A group of technology experts debated on whether or not humans should have sexual and/or psychological relations with robots during the Web Summit technology conference in Dublin, Ireland, on Nov. 4. (Video below).
Kathleen Richardson, a senior researcher at De Montfort University in the U.K., began a "campaign against sex robots" earlier this year, notes CNBC.
"It's something we should be very concerned about ... because if people feel they can have an intimate relationship with a machine, that is saying something serious about how we're experiencing empathy with each other," Richardson told the conference, according to CNBC.
"We are losing our sense of humanity," Richardson added.
Sex with robots and other types of technology do appear to be on the horizon.
True Companion, a company located in New Jersey, is designing the world's first sex robot. Microsoft has already created Xiaoice, a chatbot smartphone app for China that allows people to type and get answers back for hours.
Nell Watson, a futurist, told the Dublin audience that chatbots can help people through breakups.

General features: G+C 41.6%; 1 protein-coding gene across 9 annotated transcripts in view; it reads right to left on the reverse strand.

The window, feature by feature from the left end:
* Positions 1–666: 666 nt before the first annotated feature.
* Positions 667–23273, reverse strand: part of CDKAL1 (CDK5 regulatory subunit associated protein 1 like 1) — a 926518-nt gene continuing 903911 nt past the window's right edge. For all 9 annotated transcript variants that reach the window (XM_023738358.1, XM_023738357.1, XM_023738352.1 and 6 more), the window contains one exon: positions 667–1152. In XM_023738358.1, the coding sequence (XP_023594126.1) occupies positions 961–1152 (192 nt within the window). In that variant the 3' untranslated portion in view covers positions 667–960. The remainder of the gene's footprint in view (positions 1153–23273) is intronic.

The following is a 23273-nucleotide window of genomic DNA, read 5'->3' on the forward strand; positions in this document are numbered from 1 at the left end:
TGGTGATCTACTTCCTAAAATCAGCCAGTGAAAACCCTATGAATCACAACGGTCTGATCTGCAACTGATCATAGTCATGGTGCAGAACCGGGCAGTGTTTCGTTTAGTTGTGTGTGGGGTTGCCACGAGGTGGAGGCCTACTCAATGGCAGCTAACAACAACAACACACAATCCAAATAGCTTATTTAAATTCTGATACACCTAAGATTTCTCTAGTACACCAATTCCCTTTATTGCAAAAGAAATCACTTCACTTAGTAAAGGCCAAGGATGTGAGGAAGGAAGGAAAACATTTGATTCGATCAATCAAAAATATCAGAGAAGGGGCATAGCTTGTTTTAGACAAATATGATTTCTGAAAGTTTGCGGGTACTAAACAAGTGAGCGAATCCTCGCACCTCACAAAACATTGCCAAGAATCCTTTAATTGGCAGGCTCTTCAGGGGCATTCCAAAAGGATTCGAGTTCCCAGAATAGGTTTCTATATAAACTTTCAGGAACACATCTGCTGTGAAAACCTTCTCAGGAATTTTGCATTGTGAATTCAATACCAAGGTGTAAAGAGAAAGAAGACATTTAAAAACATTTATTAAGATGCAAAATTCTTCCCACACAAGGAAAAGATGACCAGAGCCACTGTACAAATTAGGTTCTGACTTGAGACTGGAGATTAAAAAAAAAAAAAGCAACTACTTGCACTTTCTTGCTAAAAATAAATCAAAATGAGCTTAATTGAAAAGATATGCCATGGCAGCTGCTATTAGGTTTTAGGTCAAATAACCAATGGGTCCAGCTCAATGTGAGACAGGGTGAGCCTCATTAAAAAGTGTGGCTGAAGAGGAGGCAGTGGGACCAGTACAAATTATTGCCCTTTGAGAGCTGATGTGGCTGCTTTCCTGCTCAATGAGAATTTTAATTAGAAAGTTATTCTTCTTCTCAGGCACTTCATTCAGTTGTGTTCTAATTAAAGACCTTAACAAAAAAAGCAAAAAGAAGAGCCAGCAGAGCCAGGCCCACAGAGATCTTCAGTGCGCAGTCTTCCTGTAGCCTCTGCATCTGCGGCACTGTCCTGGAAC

"I think machines can be a way to repair the hurt and trauma in ourselves," Watson said.
Jim Hunter, chief scientist at Greenwave Systems, added, "If a robot was in a therapeutic context with somebody ... then that might be helpful, but you've got to remember ... people are saying you can have this as a substitute and in the future it might be a replacement, and that's when we get into very dangerous territory."
A human-looking robot from 2010 made a splash on the web five years ago (video below), the Daily Mirror reports.
The Actroid F was reportedly mistaken for a real human being by half the people who saw "her," and "she" was even described as "sexy."
The robot could recognize body language, blink and respond to human eye contact. There's no word on whether she is currently single or in a relationship.